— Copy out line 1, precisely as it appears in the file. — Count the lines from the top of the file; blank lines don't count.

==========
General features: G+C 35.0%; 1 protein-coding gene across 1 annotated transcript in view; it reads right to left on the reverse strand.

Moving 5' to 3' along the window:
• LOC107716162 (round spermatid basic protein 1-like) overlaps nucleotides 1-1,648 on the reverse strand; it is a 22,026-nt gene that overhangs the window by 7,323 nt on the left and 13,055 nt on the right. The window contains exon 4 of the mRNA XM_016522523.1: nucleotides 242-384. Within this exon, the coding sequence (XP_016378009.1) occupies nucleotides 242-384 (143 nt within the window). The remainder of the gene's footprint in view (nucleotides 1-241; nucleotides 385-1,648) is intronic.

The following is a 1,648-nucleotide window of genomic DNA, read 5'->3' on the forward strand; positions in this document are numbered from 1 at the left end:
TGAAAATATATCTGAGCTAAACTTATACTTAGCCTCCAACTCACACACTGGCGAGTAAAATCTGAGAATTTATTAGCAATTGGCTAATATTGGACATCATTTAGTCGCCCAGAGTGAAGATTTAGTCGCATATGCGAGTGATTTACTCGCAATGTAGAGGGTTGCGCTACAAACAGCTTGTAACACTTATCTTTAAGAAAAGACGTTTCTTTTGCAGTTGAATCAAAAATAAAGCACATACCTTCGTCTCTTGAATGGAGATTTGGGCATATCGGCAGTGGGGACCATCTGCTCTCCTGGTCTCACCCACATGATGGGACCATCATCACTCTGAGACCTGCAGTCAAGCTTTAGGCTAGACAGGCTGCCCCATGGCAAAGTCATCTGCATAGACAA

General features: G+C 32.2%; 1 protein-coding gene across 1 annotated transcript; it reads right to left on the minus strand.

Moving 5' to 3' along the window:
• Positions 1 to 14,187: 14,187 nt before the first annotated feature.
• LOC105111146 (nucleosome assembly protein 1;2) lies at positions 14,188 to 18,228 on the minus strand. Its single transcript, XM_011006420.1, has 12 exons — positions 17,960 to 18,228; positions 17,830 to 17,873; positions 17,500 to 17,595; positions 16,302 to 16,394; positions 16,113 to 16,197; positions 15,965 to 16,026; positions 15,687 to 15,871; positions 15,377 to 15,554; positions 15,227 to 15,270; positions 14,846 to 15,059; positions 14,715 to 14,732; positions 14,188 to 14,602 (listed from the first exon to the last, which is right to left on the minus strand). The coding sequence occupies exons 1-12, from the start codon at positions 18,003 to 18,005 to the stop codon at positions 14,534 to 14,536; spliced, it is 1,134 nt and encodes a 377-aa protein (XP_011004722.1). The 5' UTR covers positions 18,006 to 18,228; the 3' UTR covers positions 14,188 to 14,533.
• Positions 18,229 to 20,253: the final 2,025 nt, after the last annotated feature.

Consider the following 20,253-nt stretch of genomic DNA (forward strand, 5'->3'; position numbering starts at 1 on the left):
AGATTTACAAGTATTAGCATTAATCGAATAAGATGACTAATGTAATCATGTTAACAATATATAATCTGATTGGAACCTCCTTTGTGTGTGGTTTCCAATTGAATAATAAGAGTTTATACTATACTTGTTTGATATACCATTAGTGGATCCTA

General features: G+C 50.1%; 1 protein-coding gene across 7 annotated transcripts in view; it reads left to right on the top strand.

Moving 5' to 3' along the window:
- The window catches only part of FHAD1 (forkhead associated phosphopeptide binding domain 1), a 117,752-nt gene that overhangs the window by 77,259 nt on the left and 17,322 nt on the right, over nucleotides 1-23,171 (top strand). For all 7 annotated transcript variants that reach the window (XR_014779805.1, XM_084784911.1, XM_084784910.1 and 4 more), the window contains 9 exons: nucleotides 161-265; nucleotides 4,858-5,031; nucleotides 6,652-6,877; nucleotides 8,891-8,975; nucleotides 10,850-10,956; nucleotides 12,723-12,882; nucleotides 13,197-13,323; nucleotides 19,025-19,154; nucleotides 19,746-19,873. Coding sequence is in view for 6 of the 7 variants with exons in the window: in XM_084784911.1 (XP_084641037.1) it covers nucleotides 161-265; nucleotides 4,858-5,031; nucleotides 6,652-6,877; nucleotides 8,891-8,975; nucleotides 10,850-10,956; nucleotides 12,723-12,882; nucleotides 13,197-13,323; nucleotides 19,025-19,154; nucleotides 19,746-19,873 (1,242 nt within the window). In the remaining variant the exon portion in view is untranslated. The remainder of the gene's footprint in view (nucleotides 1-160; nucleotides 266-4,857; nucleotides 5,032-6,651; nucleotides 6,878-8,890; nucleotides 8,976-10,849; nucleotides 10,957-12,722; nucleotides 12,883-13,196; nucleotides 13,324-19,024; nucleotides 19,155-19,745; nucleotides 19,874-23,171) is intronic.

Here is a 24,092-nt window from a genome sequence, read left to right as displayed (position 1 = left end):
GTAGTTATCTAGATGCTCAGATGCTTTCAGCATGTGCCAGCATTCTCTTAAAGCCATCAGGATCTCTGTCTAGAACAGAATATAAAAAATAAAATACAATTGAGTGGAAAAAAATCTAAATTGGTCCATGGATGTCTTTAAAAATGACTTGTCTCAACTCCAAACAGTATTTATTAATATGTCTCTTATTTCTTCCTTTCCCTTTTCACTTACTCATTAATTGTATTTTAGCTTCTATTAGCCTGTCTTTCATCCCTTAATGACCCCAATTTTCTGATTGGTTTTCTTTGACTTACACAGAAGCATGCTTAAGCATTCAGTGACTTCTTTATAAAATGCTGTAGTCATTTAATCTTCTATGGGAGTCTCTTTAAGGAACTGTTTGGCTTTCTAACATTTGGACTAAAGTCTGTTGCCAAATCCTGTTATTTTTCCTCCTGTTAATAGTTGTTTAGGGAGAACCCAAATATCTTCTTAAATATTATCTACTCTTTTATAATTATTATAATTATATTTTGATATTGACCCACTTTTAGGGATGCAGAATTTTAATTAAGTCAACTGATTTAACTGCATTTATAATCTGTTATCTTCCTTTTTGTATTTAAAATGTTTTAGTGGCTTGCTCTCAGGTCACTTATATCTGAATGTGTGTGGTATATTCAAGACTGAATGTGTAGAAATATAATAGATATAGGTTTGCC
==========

General features: G+C 35.0%; 1 protein-coding gene across 1 annotated transcript in view; it reads right to left on the reverse strand.